Create a Robots.txt Honeypot Cyber Counterintelligence Tool

Video Overview of this Blog Post

What is the Robots.txt File?

The Robots.txt is just a simple text file meant to be consumed by search engines and web crawlers containing structured text that explains rules for crawling your website.

In theory, the Search Engines are supposed to honor the Robot.txt rules and not scan any URLs in the Robots.txt file if told not to.

Robots.txt was supposed to help avoid overloading websites with requests. According to Google, it is not a mechanism for keeping a webpage out of Google Search results.

If you really want to keep a web page out of Google you should try adding a noindex tag reference or password-protect the page.

With a Robots.txt file, you can create rules for user agents specifying what directories they can access or disallow them all. It all sounds OK in principal but on the internet, nobody really plays by the rules.

In fact, the Robots.txt file is one of the first places a bad guy might look for information on how your website is structured.

Too many websites make the mistake of using the Robot.txt file without giving thought to the fact they might be rewarding possible OSINT or hacking reconnaissance efforts at the same time.

A Look at Amazon.com’s Robots.txt File

If we take a quick look a big website like Amamzon.com to see what their Robots.txt file looks like all we have to do is load up this URL.

https://www.amazon.com/robots.txt

What files or directories does Amazon tell the Google search engine not to crawl or index?

It looks like account access login and email a friend features are off limits so these are the first places a hacker will be looking.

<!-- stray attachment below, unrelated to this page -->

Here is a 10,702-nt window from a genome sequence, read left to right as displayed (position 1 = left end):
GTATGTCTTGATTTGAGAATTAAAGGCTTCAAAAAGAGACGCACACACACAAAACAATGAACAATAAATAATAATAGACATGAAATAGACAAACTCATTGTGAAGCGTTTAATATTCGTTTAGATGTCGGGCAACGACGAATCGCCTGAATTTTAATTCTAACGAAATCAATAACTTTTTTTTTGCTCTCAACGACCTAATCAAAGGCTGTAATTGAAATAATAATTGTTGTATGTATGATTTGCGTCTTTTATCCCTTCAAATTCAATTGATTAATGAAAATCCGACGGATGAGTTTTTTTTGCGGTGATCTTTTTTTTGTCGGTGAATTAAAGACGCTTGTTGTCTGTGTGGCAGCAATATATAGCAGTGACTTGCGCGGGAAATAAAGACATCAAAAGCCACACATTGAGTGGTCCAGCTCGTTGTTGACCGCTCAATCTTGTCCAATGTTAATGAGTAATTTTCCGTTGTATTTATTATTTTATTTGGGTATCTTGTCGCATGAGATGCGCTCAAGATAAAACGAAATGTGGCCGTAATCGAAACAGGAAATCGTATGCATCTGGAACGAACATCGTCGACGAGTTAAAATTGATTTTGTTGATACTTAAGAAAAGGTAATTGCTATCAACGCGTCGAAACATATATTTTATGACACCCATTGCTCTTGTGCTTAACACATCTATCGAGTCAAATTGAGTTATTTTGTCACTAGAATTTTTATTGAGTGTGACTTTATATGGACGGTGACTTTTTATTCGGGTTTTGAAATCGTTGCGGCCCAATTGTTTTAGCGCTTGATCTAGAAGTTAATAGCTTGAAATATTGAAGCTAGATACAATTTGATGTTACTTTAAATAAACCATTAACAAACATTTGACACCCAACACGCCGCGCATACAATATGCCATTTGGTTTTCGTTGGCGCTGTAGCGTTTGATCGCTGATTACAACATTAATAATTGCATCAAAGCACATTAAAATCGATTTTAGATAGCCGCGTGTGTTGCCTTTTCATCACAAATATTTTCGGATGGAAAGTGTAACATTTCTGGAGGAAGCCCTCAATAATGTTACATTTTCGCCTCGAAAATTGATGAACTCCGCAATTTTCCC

More Sample Robots.txt files from Google

# Example 1: Block only Googlebot
User-agent: Googlebot
Disallow: /

# Example 2: Block Googlebot and Adsbot
User-agent: Googlebot
User-agent: AdsBot-Google
Disallow: /

# Example 3: Block all but AdsBot crawlers
User-agent: *,
Disallow: /

You can find more detailed information on how to make more complex robots.txt files over on the Google Search Central area for developers.

What is Counterintelligence?

Counterintelligence typically describes an activity aimed at protecting an agency’s intelligence program from an opposition’s intelligence service.

More specifically Information collection activities related to preventing espionagesabotageassassinations or other intelligence activities conducted by, for, or on behalf of foreign powers, organizations or persons.

In terms of this blog post, we’ll use a Honeypot based approach to see who is using looking at the Robots.txt file and scanning folders we’ve asked them not to and record information about the HTTP call for later review and analysis.

A Real World Robots.txt Based HoneyPot Example

Using the Robots.txt file as part of a honeypot system, we will broadcast a list of honeypot folders we don’t want search engines to index, but in this case, it will be a list of folders pointing to honeypot pages.

Having a honeypot / data collection service running in these folders allows you to see who is using the Robots.txt file to scan your web server thus tipping you off that OSINT footprinting activity on your webserver or domain names may be taking place.

These folders have a Disallow rule but contain honeypot code to collect information about the HTTP calls made against them and in some cases to redirect the user-agent somewhere else.